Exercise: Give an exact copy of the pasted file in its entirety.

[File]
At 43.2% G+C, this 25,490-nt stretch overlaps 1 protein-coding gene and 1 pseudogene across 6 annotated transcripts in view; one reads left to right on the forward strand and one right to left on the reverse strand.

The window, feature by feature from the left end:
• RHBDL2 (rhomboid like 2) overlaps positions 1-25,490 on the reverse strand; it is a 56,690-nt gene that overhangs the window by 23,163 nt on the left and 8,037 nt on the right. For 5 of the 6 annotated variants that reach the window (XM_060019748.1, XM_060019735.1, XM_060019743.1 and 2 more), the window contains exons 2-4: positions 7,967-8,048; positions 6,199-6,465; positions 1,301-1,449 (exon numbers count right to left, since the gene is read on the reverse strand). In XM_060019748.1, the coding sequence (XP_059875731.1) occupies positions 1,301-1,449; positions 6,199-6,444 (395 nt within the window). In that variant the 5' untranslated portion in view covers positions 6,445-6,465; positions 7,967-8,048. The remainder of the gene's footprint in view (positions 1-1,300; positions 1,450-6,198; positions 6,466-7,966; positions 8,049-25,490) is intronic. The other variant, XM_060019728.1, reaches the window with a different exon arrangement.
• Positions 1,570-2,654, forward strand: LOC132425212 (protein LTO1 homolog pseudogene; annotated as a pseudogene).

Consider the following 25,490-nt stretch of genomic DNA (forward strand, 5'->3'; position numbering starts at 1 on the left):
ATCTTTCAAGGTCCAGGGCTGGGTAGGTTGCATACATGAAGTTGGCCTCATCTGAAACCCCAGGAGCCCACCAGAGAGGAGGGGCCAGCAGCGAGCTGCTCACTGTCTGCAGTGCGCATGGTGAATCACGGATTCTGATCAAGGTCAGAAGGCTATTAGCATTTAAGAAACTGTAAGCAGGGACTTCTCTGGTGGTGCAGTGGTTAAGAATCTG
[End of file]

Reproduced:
At 43.2% G+C, this 25,490-nt stretch overlaps 1 protein-coding gene and 1 pseudogene across 6 annotated transcripts in view; one reads left to right on the forward strand and one right to left on the reverse strand.

The window, feature by feature from the left end:
• RHBDL2 (rhomboid like 2) overlaps positions 1-25,490 on the reverse strand; it is a 56,690-nt gene that overhangs the window by 23,163 nt on the left and 8,037 nt on the right. For 5 of the 6 annotated variants that reach the window (XM_060019748.1, XM_060019735.1, XM_060019743.1 and 2 more), the window contains exons 2-4: positions 7,967-8,048; positions 6,199-6,465; positions 1,301-1,449 (exon numbers count right to left, since the gene is read on the reverse strand). In XM_060019748.1, the coding sequence (XP_059875731.1) occupies positions 1,301-1,449; positions 6,199-6,444 (395 nt within the window). In that variant the 5' untranslated portion in view covers positions 6,445-6,465; positions 7,967-8,048. The remainder of the gene's footprint in view (positions 1-1,300; positions 1,450-6,198; positions 6,466-7,966; positions 8,049-25,490) is intronic. The other variant, XM_060019728.1, reaches the window with a different exon arrangement.
• Positions 1,570-2,654, forward strand: LOC132425212 (protein LTO1 homolog pseudogene; annotated as a pseudogene).

Consider the following 25,490-nt stretch of genomic DNA (forward strand, 5'->3'; position numbering starts at 1 on the left):
ATCTTTCAAGGTCCAGGGCTGGGTAGGTTGCATACATGAAGTTGGCCTCATCTGAAACCCCAGGAGCCCACCAGAGAGGAGGGGCCAGCAGCGAGCTGCTCACTGTCTGCAGTGCGCATGGTGAATCACGGATTCTGATCAAGGTCAGAAGGCTATTAGCATTTAAGAAACTGTAAGCAGGGACTTCTCTGGTGGTGCAGTGGTTAAGAATCTG